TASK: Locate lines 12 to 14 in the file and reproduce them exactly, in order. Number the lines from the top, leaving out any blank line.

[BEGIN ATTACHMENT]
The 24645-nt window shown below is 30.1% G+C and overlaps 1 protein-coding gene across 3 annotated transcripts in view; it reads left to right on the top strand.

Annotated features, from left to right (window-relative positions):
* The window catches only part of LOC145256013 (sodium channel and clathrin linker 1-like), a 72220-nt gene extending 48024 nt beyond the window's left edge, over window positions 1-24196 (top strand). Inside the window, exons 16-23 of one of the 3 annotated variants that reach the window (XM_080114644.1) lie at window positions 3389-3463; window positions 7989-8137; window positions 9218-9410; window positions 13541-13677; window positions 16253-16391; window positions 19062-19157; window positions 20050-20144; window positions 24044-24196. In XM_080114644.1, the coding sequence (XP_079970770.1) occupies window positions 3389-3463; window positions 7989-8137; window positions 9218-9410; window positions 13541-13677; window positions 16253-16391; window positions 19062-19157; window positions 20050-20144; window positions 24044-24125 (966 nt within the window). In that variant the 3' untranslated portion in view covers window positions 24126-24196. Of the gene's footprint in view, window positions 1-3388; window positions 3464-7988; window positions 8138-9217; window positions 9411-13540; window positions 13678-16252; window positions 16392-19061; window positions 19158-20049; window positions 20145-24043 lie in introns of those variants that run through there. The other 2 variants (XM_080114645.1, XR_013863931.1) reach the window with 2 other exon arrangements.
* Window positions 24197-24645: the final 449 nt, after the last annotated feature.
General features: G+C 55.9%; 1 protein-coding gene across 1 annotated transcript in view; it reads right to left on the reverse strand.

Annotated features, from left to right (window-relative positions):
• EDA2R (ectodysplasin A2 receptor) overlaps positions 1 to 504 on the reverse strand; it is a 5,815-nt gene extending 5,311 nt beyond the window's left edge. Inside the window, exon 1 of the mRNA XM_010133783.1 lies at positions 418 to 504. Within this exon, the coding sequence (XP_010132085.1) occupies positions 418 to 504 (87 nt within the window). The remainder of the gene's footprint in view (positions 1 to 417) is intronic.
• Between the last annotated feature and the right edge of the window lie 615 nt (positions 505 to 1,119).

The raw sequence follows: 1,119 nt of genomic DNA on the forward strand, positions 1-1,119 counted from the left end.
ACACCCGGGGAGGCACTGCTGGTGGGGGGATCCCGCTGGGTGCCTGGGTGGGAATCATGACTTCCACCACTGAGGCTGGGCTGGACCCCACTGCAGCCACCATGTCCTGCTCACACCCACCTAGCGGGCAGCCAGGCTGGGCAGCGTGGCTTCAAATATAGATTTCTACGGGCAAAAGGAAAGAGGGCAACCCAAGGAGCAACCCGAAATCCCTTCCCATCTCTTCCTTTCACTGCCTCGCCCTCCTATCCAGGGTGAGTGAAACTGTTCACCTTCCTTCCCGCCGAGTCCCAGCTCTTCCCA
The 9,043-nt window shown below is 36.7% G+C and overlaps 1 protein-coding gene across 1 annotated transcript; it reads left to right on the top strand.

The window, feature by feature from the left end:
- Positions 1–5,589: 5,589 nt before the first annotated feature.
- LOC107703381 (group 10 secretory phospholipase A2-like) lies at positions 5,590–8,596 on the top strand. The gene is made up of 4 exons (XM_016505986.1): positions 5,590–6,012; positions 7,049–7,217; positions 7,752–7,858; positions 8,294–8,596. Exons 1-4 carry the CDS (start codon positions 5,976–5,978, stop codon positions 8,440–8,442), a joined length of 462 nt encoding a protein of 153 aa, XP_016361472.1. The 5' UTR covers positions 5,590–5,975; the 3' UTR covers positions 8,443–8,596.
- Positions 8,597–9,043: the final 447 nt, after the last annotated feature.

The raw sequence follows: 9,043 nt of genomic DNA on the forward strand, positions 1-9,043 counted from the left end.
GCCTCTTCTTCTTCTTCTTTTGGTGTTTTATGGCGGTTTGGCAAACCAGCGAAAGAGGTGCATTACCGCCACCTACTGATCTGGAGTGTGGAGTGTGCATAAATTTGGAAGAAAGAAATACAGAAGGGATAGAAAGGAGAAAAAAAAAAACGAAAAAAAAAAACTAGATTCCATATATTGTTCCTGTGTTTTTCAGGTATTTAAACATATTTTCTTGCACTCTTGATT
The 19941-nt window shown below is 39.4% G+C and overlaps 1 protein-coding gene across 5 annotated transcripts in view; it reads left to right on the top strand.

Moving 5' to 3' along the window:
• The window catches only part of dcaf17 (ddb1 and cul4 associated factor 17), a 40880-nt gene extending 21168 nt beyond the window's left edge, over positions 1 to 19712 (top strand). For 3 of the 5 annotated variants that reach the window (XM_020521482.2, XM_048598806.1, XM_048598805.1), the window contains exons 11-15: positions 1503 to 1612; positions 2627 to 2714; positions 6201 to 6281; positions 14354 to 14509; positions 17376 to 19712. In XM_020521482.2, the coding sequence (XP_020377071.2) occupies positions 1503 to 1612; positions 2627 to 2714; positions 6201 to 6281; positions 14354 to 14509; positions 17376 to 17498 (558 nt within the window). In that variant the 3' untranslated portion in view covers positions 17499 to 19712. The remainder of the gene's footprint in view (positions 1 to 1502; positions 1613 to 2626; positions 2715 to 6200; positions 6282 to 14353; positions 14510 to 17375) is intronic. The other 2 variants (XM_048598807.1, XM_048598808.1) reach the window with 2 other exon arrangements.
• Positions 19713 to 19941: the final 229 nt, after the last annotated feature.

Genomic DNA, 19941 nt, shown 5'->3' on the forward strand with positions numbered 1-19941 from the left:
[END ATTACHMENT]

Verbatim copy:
The window, feature by feature from the left end:
- Positions 1–5,589: 5,589 nt before the first annotated feature.
- LOC107703381 (group 10 secretory phospholipase A2-like) lies at positions 5,590–8,596 on the top strand. The gene is made up of 4 exons (XM_016505986.1): positions 5,590–6,012; positions 7,049–7,217; positions 7,752–7,858; positions 8,294–8,596. Exons 1-4 carry the CDS (start codon positions 5,976–5,978, stop codon positions 8,440–8,442), a joined length of 462 nt encoding a protein of 153 aa, XP_016361472.1. The 5' UTR covers positions 5,590–5,975; the 3' UTR covers positions 8,443–8,596.